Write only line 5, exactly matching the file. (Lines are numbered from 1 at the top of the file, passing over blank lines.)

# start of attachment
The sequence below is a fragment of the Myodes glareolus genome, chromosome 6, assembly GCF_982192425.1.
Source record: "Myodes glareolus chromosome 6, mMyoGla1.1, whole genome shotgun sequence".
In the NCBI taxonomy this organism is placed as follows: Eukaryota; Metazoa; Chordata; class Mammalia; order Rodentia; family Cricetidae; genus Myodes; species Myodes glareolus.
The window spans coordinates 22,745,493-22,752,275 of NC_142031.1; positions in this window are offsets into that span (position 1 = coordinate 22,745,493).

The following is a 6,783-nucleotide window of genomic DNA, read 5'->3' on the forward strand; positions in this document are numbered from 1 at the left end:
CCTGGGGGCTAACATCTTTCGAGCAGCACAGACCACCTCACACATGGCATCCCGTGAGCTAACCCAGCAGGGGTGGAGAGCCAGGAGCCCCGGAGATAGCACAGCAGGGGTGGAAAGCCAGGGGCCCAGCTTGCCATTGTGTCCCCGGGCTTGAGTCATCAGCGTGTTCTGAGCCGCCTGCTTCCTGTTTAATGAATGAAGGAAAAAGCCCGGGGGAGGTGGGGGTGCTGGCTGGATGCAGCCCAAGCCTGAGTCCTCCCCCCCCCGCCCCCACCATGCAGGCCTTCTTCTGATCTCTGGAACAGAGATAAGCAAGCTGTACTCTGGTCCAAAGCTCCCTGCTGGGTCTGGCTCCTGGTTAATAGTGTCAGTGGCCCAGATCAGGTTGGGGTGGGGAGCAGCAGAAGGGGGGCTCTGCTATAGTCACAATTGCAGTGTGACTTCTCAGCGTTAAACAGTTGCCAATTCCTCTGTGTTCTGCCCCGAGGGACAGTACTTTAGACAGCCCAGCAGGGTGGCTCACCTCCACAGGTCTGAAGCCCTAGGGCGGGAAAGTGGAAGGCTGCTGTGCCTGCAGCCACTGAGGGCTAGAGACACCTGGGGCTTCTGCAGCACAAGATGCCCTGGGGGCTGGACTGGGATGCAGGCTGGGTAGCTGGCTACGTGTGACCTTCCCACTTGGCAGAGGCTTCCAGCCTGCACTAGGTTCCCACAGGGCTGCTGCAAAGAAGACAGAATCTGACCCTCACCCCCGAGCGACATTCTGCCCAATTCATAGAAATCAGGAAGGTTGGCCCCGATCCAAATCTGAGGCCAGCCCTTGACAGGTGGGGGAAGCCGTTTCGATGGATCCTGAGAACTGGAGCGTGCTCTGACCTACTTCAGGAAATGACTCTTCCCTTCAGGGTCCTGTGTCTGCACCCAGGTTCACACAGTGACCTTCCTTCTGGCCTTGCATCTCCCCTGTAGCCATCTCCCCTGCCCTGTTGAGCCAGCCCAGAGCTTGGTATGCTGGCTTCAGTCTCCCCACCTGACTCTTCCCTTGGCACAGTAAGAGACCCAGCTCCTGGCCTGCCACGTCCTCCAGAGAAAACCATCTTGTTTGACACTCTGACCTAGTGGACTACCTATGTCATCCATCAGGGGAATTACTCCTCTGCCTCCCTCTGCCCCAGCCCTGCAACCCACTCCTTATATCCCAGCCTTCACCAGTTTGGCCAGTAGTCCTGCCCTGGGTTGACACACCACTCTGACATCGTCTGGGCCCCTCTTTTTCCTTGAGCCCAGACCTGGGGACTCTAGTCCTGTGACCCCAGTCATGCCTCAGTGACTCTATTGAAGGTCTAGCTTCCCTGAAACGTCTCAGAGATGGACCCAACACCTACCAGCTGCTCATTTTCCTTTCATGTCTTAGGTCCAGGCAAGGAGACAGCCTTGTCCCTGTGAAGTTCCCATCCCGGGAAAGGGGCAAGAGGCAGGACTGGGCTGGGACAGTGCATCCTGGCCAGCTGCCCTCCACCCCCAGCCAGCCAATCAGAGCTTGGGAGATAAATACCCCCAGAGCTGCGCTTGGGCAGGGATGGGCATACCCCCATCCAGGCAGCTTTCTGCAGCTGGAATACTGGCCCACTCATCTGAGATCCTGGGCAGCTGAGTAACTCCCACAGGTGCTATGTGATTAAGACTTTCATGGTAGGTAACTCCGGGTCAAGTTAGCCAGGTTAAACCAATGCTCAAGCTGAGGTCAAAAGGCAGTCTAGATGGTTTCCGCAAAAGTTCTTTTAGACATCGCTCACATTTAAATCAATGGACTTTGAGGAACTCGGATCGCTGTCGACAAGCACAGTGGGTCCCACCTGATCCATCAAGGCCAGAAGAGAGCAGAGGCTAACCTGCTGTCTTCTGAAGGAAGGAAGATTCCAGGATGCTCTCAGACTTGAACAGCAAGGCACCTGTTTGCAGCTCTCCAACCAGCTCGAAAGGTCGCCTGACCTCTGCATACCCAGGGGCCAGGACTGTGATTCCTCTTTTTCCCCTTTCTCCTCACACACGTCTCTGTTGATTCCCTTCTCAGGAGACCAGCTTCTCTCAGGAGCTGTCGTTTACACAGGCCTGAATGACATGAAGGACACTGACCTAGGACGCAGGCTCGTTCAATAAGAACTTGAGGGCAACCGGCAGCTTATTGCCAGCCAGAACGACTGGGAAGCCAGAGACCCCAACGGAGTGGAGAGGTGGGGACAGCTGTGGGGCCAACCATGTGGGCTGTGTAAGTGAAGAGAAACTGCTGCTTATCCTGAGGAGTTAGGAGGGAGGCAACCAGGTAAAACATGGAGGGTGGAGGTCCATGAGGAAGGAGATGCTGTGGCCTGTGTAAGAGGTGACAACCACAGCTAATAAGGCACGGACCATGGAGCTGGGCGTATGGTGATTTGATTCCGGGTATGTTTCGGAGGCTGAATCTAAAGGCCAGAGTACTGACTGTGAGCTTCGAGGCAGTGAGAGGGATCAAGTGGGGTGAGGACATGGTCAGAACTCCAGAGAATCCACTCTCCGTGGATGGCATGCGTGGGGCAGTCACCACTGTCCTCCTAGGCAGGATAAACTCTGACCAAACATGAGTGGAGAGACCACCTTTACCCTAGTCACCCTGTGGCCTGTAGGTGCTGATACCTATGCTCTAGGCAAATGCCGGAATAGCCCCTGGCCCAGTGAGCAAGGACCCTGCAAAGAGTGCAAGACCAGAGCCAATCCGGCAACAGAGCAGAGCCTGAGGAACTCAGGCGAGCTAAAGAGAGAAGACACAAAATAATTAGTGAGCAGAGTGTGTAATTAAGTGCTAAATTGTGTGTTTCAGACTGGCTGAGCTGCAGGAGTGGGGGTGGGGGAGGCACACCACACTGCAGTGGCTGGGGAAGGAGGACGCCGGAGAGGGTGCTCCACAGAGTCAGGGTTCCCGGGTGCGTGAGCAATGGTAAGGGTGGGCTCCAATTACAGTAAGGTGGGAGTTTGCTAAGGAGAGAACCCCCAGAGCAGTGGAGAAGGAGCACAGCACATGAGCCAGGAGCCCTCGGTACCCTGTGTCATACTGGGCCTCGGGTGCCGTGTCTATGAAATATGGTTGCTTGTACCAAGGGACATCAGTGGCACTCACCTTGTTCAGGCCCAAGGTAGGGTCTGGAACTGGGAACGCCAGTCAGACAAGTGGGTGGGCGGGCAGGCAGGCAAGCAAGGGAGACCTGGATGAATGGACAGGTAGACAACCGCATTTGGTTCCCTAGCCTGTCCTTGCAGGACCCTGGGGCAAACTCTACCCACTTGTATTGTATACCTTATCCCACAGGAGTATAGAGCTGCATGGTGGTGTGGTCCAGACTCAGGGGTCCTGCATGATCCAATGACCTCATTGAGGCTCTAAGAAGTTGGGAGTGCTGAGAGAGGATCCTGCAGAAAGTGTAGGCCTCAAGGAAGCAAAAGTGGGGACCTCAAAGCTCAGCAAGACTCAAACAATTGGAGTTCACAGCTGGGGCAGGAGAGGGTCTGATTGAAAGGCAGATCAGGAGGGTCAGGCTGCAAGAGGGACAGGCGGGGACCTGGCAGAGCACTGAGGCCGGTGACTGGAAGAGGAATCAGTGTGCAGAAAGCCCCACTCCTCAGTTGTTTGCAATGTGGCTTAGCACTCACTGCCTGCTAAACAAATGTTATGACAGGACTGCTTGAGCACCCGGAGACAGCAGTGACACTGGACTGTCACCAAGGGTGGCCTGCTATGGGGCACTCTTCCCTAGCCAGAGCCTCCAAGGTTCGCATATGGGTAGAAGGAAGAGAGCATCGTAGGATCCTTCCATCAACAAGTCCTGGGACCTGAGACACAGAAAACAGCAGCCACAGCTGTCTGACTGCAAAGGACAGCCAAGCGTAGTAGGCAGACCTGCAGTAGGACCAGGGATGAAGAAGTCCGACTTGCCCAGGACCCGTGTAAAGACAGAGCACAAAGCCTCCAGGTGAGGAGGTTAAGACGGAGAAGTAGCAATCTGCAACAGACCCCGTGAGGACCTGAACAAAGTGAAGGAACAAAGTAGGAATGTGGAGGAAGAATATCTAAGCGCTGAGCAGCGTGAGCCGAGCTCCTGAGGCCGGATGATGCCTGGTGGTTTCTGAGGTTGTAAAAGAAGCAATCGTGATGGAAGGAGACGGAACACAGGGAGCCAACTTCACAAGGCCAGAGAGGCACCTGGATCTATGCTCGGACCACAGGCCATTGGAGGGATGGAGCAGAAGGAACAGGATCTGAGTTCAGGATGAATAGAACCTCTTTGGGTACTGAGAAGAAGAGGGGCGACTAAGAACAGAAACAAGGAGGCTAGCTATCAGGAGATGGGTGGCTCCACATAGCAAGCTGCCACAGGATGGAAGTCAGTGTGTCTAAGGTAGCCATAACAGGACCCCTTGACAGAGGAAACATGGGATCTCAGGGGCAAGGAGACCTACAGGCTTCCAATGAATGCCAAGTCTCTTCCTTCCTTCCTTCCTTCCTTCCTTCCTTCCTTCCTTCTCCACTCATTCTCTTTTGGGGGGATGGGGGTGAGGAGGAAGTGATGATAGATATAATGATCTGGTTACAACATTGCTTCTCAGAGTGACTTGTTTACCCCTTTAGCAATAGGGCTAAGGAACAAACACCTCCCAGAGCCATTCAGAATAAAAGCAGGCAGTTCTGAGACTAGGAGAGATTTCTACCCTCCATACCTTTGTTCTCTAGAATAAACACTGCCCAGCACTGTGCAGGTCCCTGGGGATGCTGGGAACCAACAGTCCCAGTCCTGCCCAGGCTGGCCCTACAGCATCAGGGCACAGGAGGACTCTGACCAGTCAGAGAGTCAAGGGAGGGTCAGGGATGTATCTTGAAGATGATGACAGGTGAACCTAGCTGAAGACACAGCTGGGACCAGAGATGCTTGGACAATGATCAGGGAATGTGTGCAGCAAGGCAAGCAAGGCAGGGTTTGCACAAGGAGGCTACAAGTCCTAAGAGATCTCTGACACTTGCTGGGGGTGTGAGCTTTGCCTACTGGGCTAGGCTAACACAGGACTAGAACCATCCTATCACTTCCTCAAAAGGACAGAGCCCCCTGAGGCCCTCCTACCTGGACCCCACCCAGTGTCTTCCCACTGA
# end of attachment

The following is a 6,783-nucleotide window of genomic DNA, read 5'->3' on the forward strand; positions in this document are numbered from 1 at the left end: